MARSIS Observations of Field-Aligned Irregularities and Ducted Radio Propagation in the Martian Ionosphere2018In: Journal of Geophysical Research - Space Physics, ISSN 2169-9380, E-ISSN 2169-9402, Vol. 123, no 8, p. 6251-6263Article in journal (Refereed)
    Abstract [en]

    Knowledge of Mars's ionosphere has been significantly advanced in recent years by observations from Mars Express and lately Mars Atmosphere and Volatile EvolutioN. A topic of particular interest are the interactions between the planet's ionospheric plasma and its highly structured crustal magnetic fields and how these lead to the redistribution of plasma and affect the propagation of radio waves in the system. In this paper, we elucidate a possible relationship between two anomalous radar signatures previously reported in observations from the Mars Advanced Radar for Subsurface and Ionospheric Sounding instrument on Mars Express. Relatively uncommon observations of localized, extreme increases in the ionospheric peak density in regions of radial (cusp-like) magnetic fields and spread echo radar signatures are shown to be coincident with ducting of the same radar pulses at higher altitudes on the same field lines. We suggest that these two observations are both caused by a high electric field (perpendicular to B) having distinctly different effects in two altitude regimes. At lower altitudes, where ions are demagnetized and electrons magnetized, and recombination dominantes, a high electric field causes irregularities, plasma turbulence, electron heating, slower recombination, and ultimately enhanced plasma densities. However, at higher altitudes, where both ions and electrons are magnetized and atomic oxygen ions cannot recombine directly, the high electric field instead causes frictional heating, a faster production of molecular ions by charge exchange, and so a density decrease. The latter enables ducting of radar pulses on closed field lines, in an analogous fashion to interhemispheric ducting in the Earth's ionosphere.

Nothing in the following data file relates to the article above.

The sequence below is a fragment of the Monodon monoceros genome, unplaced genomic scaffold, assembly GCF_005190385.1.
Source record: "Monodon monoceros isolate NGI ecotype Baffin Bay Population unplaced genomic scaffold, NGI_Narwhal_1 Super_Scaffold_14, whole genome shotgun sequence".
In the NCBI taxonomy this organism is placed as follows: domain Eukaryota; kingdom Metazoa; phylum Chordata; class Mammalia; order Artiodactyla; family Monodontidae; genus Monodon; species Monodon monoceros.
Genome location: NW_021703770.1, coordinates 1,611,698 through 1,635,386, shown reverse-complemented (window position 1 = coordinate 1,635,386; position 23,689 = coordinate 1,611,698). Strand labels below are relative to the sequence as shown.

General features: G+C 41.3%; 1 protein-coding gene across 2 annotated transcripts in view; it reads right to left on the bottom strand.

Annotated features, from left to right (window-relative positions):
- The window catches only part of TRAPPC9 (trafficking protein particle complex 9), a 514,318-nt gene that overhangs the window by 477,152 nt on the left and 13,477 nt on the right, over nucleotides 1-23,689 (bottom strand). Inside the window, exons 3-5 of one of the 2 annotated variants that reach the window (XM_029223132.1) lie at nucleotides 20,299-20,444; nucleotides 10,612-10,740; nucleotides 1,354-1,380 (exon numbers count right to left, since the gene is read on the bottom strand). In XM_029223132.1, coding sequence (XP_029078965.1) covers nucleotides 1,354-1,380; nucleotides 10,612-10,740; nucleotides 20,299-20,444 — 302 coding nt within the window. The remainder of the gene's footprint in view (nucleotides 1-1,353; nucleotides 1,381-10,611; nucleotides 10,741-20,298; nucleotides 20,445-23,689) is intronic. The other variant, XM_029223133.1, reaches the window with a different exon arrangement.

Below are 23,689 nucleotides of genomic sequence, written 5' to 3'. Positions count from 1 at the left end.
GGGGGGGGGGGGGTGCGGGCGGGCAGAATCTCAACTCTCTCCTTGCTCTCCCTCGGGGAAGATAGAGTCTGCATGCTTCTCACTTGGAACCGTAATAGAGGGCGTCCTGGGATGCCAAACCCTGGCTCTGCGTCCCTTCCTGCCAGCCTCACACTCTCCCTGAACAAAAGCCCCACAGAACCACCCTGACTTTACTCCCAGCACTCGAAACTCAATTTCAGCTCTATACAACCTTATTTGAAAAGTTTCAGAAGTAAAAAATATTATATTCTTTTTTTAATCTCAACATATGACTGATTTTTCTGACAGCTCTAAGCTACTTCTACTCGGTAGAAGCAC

• 13.
    Andrews, David J.
    et al.
    Uppsala University, Disciplinary Domain of Science and Technology, Physics, Swedish Institute of Space Physics, Uppsala Division.
    Stergiopoulou, Katerina
    Uppsala University, Disciplinary Domain of Science and Technology, Physics, Swedish Institute of Space Physics, Uppsala Division. Univ Leicester, Sch Phys & Astron, Leicester, England..
    Andersson, Laila
    Eriksson, Anders
    Uppsala University, Disciplinary Domain of Science and Technology, Physics, Swedish Institute of Space Physics, Uppsala Division.
    Ergun, Robert
    Pilinski, Marcin
    Electron densities and temperatures in the Martian ionosphere: MAVEN LPW observations of control by crustal fields2023In: Journal of Geophysical Research - Space Physics, ISSN 2169-9380, E-ISSN 2169-9402, Vol. 128, no 3, article id e2022JA031027Article in journal (Refereed)